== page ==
In Summary
  • There’s something distinctly beautiful about empathy, and people who try and make others aware that there are more people that don’t look like them in the world
  • When you walk into Pallet, you will notice a stand on the side that indicates the sign language alphabet
  • The wait staff is very attentive, including the supervisor

Wondering where to get the 411 on what's happening in and around Nairobi's foodie scene? There's a lot of places you could go, but here's where we want you to be – getting the dish on the dish. Get it? We knew you would.

I have a new favourite cute little café. It’s called the Pallet Café, and it is on James Gichuru Road. My favourite thing about it is that it is disability friendly – and by that I mean, all the servers are deaf.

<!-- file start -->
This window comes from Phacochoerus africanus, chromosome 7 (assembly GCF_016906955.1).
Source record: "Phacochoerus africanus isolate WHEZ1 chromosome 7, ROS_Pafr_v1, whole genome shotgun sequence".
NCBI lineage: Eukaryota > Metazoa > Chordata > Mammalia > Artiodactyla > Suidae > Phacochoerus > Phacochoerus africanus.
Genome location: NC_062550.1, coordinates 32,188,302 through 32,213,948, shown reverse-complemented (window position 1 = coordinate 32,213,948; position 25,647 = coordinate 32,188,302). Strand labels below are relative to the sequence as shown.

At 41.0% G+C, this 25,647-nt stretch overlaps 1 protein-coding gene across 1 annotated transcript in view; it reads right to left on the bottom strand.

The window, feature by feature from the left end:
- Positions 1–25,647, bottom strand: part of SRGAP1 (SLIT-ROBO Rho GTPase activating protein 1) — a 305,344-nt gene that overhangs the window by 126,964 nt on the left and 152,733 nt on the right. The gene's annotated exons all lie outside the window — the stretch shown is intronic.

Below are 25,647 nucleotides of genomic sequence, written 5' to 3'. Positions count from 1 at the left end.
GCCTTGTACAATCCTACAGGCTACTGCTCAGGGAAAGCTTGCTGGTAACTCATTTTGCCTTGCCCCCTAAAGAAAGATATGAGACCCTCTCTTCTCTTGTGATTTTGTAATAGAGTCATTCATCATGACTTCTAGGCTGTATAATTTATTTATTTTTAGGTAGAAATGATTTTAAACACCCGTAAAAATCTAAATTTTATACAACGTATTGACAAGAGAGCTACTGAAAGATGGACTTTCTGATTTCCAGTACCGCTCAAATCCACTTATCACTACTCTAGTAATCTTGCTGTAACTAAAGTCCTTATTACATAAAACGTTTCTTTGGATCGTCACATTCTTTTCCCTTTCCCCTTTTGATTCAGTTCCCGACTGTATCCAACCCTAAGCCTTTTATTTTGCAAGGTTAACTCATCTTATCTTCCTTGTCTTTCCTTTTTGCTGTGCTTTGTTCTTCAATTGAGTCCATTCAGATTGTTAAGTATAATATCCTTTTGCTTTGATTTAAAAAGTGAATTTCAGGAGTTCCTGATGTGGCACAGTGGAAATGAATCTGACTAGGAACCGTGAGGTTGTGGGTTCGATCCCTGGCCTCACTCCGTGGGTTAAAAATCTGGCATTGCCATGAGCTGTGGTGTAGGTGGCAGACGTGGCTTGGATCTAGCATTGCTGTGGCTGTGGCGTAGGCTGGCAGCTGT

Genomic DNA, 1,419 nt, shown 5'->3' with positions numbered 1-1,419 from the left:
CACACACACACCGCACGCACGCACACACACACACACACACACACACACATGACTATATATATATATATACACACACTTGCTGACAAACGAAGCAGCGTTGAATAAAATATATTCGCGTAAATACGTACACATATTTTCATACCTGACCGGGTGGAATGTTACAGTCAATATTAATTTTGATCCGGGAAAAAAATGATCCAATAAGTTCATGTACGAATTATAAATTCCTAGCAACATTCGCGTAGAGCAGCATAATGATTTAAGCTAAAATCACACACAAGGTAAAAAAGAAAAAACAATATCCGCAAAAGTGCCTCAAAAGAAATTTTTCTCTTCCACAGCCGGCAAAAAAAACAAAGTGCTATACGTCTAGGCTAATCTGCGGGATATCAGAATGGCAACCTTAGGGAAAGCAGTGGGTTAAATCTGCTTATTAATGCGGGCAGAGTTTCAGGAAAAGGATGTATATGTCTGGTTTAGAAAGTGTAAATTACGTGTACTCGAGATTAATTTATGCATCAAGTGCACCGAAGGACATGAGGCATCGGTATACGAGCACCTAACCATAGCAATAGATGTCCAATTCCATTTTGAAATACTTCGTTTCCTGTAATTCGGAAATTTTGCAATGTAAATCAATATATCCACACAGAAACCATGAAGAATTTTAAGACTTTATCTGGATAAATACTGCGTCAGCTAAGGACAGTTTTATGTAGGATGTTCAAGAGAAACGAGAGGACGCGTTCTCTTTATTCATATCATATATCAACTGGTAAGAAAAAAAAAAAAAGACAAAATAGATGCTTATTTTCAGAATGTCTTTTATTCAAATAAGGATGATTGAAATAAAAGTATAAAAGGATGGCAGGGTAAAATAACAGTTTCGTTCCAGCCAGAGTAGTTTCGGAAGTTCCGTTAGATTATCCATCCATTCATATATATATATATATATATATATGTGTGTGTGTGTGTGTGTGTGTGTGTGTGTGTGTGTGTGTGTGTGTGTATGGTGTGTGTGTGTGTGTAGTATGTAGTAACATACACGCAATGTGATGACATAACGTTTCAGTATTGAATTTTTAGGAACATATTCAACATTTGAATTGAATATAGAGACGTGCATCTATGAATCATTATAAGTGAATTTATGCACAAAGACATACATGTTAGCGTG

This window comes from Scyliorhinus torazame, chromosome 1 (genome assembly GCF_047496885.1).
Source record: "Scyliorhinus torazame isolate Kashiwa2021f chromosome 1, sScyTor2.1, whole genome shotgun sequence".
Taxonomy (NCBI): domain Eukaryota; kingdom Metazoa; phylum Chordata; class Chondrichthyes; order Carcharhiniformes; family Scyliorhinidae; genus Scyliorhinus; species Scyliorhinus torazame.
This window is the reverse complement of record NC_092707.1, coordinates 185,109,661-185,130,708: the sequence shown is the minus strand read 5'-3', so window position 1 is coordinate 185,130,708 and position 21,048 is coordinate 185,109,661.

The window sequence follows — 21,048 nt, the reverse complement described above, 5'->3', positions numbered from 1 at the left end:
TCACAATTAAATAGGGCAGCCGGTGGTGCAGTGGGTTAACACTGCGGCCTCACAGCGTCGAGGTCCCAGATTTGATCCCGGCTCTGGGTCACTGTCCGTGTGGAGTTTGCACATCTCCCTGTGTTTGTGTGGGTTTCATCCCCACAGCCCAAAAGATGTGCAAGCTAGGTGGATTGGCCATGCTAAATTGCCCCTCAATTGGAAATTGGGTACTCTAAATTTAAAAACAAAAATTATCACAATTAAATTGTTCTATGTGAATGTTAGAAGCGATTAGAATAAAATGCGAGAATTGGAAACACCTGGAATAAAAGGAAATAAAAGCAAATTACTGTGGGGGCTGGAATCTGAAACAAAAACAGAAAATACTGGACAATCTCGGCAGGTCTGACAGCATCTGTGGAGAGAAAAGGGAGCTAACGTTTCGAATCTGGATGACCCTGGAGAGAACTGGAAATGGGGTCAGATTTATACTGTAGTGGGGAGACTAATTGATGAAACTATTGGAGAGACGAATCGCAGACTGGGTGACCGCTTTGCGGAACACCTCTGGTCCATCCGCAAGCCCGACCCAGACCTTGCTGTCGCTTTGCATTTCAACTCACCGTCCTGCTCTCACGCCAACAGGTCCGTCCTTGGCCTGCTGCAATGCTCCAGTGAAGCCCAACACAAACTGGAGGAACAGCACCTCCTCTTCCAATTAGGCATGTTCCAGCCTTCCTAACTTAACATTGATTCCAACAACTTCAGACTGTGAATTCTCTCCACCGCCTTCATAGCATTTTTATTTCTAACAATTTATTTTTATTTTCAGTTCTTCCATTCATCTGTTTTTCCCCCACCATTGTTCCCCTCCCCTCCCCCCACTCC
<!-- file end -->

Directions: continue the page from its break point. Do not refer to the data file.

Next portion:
There’s something distinctly beautiful about empathy, and people who try and make others aware that there are more people that don’t look like them in the world.

It’s a factor of privilege, I suppose – you grow up a certain way, around the same people, and you start assuming that everyone looks just like you and is just like you. That is quite obviously not always the case.

HANDY
When you walk into Pallet, you will notice a stand on the side that indicates the sign language alphabet. This will be handy for you while ordering, even though you can do the boring thing and point at the menu – which is also fine.

The menu at Pallet Cafe. PHOTO | ABIGAIL ARUNGA

The menu at Pallet Cafe. PHOTO | ABIGAIL ARUNGA

But it is infinitely more fun to learn something outside your scope of comfort, and learn the two letters that you need to to indicate that you want a Café Mocca (C, and M).

They also list the handles of a sign language school that you can continue your education with, if you so wish.

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